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I'm writing this here, because I'm not sure the site administrator would allow a site that said 'Coag-Sense meters for sale.'

I'm trying to whittle down the number of meters that I already have, and regain space by getting rid of them.

I checked yesterday, and have one 'new' CoaguChek XS and THREE backups. They don't take up a lot of space.

I recently got a Coag-Sense PT2 (the new model), whiich I may use when I test with Coag-Sense strips. I also have three of the old PT1 meters, and I'd like to get rid of them.

Whatever I paid for them is money I don't expect to recover.

I have two primary goals: to get the three PT1 meters out of the house, and to help people who can't afford a Coag-Sense meter to have one. Money would be nice - but not essential. If you would like to have a Coag-Sense, let me know (you can send me private mail at this site), or you know someone who may benefit from one, let me know.
As I said, a small amount of money would be nice to have, but if you need a meter and don't have the budget for one, I'd be happy if the mailing costs are covered.

If you want a meter, just send me a private message.

I'll get back to you.
 

carolinemc

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'A writer does not understand plain standard English and never uses a dictionary?' Really?
I haven't heard of an actual lab that doesn't draw blood. Anticoagulation clinics, for sure, but labs?
Labs make a lot more money for drawing blood and testing it than they do for a finger prick test.

It's better to do the simple finger prick test, and run a blood draw if the values are questionable than it is just to run a blood test, but I wasn't aware that labs have finally come around to doing the same testing that you can do at home.

But 'does not understand plain standard English and never uses a dictionary' is really over the top.

Amazing
Seems that a dictionary is beyond you there mate. I won. You have a great day and stay out of trouble. But on the testing at home, you have to have the equipment, which I do not have, so better to allow the lab people to deal with the INR and if it is too high, they call 4.0 too high, then I go to aq different lab at the hospital to get a needle stick in the arm. Bye and have a nice relaxing day. LMAO!
 

Protimenow

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Caroline:
I don't want to take the bait and make this an ongoing thing that nobody enjoys.
I don't know what word is supposed to be beyond me.
But, again, I don't want to get into this B.S. with you.

If you don't have a meter, I can help you with this. I have an extra Coag-Sense meter. I just don't have strips, but they can be purchased on eBay (sometimes a vendor will sell them for a few bucks each). You can get a fujnctional CoaguChek XS for about $30 on eBay. They work. Again, you'll need strips.

If you're paying the lab for a fingerstick, you'll probably save money (or at least the time it takes to go to the lab) by self testing. If insurance pays for your test, you've still got to consider your time and expense in going to and from the lab.

I have more CoaguChek XS meters than I need - but they don't have the strip guides (which you can do testing without) or a battery cover - all you have to do is ask for it.

Just let me know what word, I'm supposed to not understand, and send me a PM if you want a meter.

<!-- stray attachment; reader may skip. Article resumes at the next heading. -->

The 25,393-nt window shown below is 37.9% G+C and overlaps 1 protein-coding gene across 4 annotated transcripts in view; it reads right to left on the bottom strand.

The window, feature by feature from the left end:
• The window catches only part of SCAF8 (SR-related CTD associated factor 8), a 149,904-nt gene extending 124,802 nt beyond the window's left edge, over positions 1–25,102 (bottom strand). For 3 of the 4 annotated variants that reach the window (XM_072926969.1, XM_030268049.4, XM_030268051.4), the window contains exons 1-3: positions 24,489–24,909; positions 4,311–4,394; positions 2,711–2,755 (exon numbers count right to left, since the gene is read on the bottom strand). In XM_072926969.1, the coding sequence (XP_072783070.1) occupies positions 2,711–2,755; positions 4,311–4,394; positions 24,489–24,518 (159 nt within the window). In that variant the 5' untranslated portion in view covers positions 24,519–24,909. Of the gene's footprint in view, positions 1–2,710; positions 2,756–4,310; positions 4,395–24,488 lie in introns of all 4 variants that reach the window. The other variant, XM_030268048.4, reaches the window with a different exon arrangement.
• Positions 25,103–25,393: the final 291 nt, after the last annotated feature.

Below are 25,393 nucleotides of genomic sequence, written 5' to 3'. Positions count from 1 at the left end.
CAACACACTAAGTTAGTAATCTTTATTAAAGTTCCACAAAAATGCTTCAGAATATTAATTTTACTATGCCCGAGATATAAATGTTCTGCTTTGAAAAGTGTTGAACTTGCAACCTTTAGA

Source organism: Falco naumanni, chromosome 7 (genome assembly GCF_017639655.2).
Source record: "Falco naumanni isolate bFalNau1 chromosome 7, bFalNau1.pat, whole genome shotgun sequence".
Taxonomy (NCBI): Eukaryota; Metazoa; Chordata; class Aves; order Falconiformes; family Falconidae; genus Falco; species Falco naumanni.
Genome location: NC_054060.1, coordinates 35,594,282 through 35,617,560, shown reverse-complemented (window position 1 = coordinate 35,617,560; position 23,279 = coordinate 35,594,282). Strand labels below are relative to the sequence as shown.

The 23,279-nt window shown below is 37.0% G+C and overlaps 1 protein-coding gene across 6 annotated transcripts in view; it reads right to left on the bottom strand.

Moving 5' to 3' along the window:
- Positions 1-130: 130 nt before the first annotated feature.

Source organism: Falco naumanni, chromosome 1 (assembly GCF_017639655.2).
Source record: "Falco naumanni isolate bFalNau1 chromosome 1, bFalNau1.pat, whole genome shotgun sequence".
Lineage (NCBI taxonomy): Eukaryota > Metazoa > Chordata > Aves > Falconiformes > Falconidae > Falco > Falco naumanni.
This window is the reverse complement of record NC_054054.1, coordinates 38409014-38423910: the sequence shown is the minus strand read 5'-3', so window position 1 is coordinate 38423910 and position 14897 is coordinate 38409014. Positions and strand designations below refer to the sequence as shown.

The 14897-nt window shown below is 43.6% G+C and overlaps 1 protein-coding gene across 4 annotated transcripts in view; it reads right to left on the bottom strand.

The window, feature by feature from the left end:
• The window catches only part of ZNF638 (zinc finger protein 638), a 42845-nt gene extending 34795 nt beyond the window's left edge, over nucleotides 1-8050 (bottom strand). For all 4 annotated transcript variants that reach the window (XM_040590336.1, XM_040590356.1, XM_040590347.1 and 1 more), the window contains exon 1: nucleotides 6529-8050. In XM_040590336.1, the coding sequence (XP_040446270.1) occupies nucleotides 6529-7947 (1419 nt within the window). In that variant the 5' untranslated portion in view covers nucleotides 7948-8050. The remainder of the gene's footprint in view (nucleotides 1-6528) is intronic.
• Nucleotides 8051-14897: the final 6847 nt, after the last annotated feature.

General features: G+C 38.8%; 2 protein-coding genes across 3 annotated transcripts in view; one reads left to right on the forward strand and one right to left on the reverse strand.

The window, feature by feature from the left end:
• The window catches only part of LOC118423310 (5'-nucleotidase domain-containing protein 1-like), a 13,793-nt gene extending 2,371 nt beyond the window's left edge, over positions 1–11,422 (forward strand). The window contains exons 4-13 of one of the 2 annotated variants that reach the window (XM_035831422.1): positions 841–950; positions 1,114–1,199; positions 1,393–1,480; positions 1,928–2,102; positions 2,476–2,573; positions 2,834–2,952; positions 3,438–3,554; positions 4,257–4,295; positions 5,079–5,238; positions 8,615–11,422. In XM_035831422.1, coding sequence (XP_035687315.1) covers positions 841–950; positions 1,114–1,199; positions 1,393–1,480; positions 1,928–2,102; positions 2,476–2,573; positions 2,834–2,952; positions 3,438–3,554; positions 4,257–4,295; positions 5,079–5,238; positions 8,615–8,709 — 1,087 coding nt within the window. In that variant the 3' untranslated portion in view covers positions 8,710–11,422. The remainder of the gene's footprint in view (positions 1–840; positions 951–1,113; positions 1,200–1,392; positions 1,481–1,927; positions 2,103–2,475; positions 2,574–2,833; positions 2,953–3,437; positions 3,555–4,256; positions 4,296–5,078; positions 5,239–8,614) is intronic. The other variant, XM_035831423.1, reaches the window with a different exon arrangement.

carolinemc

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kansas city, mo
Caroline:
I don't want to take the bait and make this an ongoing thing that nobody enjoys.
I don't know what word is supposed to be beyond me.
But, again, I don't want to get into this B.S. with you.

If you don't have a meter, I can help you with this. I have an extra Coag-Sense meter. I just don't have strips, but they can be purchased on eBay (sometimes a vendor will sell them for a few bucks each). You can get a fujnctional CoaguChek XS for about $30 on eBay. They work. Again, you'll need strips.

If you're paying the lab for a fingerstick, you'll probably save money (or at least the time it takes to go to the lab) by self testing. If insurance pays for your test, you've still got to consider your time and expense in going to and from the lab.

I have more CoaguChek XS meters than I need - but they don't have the strip guides (which you can do testing without) or a battery cover - all you have to do is ask for it.

Just let me know what word, I'm supposed to not understand, and send me a PM if you want a meter.
I do the lab due to the fact it is faster with a finger prick than a regular arm stick. We do things different in America and when one is on SSDI and Medicare. Have a nice day. Bye.
 

Protimenow

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Caroline:
Okay, I have never heard of a lab that uses a meter for the initial INR determination, then does a blood draw to confirm the value if it's way out of range.
This was my original question.
While it's great that your lab runs a test with a finger stick, rather than an immediate blood draw, I think this may be an exception, rather than a rule.
I'm glad to hear that they do this.

I'm on Medicare. I self test. The last times I went to aa lab for INR testing, they did a blood draw. In fact, I go to the labs for a blood draw that I can compare to my meters. For me, comparing my meter's result to those of a lab's meter gives me no usable information, unless the lab's meter gives a result that is very different from my meters.

My offer to send you a meter is still on the table. Yes, you'll have to get strips, but you'll have something you can test your INR on (at home).